If you've seen the stirring trailer for The Martian, Ridley Scott's upcoming return to outer space, you probably noticed that Matt Damon is once again deserted on a desolate planet with the odds stacked against him. This premise has drawn some comparisons to an earlier space epic of his, Interstellar, and while on the surface the two films appear similar, Damon himself has recently cleared up any questions of overlap.
In an interview with Yahoo, the veteran actor reveals that he had the same concerns as many fans, and he brought up the comparison to the director:
I’d never met Ridley [Scott], not even in passing. I went in to meet him, then I signed on really quickly. I went in and I said, I really love this script, but my only hesitation is I’ve just done ‘Interstellar’, in which I played a dude stranded on a planet, it might be weird if, after taking a year and a half off, I played another dude stranded on a planet.
It's an understandable response for an actor to try and avoid typecasting, especially with the movies coming out so close together, but Ridley Scott was quick to put his mind at ease.
Too great to turn down
After Damon took the time to explain the basics of Interstellar to Scott, the decision was an easy one:
I explained ‘Interstellar’ to him, and he said ‘The movies are totally f***ing different, this is going to be f***ing fun. Let’s do this!’ He was so infectious, I couldn’t really say no to him.
So, for anyone feeling like The Martian would be a rehash of something we've already seen, worry not! Here are a couple of the major reasons that The Martian will be totally distinct from Interstellar in the best possible way.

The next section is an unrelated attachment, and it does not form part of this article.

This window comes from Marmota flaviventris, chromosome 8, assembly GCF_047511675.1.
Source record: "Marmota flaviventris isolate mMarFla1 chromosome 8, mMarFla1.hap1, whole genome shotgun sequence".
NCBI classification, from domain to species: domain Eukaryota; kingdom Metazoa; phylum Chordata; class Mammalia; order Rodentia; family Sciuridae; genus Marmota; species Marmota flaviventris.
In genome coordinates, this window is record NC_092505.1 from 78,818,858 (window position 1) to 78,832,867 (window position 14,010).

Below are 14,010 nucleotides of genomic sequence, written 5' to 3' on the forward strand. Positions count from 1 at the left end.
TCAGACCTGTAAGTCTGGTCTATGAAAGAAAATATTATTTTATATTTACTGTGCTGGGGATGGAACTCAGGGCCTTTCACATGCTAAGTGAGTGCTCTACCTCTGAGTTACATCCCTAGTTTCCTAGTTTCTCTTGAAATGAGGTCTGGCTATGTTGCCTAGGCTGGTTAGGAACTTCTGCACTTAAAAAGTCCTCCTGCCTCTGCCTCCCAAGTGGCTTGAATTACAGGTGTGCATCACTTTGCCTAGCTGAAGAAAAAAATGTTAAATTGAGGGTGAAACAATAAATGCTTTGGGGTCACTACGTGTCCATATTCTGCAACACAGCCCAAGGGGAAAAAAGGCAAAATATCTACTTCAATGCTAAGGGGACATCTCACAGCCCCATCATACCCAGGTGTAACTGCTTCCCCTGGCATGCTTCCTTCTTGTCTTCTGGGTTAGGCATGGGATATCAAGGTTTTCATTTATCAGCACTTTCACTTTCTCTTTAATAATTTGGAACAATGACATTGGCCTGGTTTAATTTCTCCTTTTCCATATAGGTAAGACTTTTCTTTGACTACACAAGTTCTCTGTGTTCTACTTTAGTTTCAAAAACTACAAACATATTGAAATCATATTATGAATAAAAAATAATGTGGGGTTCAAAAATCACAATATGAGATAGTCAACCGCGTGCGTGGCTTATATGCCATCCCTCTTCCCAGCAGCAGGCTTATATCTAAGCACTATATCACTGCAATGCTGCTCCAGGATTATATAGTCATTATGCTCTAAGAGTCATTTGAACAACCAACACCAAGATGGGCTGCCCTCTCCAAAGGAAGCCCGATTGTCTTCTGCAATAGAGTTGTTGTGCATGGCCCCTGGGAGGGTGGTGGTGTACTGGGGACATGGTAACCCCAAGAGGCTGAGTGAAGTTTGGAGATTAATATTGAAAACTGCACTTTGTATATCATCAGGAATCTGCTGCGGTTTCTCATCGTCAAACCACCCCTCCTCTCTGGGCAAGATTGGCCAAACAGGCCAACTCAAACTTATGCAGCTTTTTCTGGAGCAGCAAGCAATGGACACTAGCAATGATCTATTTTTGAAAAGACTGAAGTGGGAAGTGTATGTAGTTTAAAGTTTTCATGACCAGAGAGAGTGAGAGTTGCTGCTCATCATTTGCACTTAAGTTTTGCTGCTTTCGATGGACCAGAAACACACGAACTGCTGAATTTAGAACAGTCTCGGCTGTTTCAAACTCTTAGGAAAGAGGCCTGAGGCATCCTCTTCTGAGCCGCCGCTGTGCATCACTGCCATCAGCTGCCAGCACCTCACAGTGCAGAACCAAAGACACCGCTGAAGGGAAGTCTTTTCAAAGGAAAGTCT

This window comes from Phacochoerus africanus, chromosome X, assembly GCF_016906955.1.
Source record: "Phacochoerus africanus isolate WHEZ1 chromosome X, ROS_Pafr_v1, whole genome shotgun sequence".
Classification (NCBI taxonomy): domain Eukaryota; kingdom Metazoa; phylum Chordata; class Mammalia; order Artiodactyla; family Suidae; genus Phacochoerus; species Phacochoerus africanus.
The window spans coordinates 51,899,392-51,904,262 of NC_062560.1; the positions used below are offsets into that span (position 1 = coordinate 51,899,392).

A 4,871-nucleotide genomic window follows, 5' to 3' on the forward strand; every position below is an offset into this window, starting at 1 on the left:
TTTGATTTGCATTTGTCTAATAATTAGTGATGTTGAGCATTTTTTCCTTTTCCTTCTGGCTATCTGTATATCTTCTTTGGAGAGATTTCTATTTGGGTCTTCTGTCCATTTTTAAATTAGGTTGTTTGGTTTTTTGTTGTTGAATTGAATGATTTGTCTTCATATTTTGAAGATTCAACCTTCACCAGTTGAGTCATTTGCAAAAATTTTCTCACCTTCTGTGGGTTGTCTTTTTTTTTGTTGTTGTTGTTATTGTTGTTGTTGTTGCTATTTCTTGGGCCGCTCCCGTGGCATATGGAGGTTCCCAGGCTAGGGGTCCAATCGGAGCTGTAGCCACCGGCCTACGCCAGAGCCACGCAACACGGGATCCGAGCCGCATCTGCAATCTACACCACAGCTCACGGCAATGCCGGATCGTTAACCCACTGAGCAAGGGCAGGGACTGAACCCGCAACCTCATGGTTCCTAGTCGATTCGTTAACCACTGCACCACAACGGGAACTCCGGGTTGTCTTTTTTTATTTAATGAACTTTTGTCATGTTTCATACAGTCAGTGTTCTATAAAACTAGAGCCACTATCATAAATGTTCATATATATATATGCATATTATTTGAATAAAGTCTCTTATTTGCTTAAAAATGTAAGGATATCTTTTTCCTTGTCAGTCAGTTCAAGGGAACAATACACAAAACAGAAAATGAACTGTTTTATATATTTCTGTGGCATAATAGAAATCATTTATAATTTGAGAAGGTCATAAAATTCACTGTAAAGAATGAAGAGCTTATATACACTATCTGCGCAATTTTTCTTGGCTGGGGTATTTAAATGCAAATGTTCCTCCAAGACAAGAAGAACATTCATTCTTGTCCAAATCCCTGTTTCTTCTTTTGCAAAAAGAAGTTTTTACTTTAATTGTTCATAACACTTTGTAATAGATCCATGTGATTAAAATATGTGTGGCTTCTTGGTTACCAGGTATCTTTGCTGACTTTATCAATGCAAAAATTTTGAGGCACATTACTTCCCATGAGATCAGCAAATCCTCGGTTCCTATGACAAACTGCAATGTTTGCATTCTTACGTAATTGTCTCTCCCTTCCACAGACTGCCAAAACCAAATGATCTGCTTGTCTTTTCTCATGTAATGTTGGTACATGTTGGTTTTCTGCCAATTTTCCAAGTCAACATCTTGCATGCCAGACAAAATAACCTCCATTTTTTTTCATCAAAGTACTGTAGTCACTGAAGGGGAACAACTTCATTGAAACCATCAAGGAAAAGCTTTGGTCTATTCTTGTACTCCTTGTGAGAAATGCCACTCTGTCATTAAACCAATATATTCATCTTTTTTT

A solitary survival story
One aspect of what distinguishes The Martian from Interstellar is also what makes it original among most movies about Mars exploration. Ridley Scott's adaptation of Andy Weir's novel focuses on one man's battle to survive a solitary struggle in a wasteland. Based on this description from Damon, the central story sounds more like Cast Away than anything else.
One of the biggest differences is it’s primarily me on my own for a lot of it. That’s the big challenge. It has all the bells and whistles of NASA and the b-side of the story, the rest of the world trying to get this guy back. But the other half of the movie is me and Ridley on Mars, so that part’s different. You start there, there’s that mystery - what happened, how did he get left there? The mission part is the B-side, trying to figure out how to get back. So, structurally it’s different to anyone that’s ever been done.
Based on this feedback, The Martian will probably be more of a character study and feature the struggle to overcome the odds and find a way home.
A grounded tale in outer space
Another difference based on early accounts is how The Martian creates gritty, grounded, and altogether immersive experience that is more about one man's survival than an entire species'. It foregrounds the science of staying alive (Damon's character Mark Watney needs to learn how to grow crops on Mars—ON MARS, PEOPLE!) as opposed to the psychological struggles of its characters.
There's also the necessary element of humanity's need to laugh at itself mixed in with this resilience. When Mark Watney sits down to achieve impossible survival, he proclaims, "I'm going to have to science the sh*t out of this!" Yes, you certainly are, and I'm going to be right there watching you do it.
The Martian lands in theaters on October 2, 2015 in jaw-dropping 3D. It sounds like it'll be worth the trip.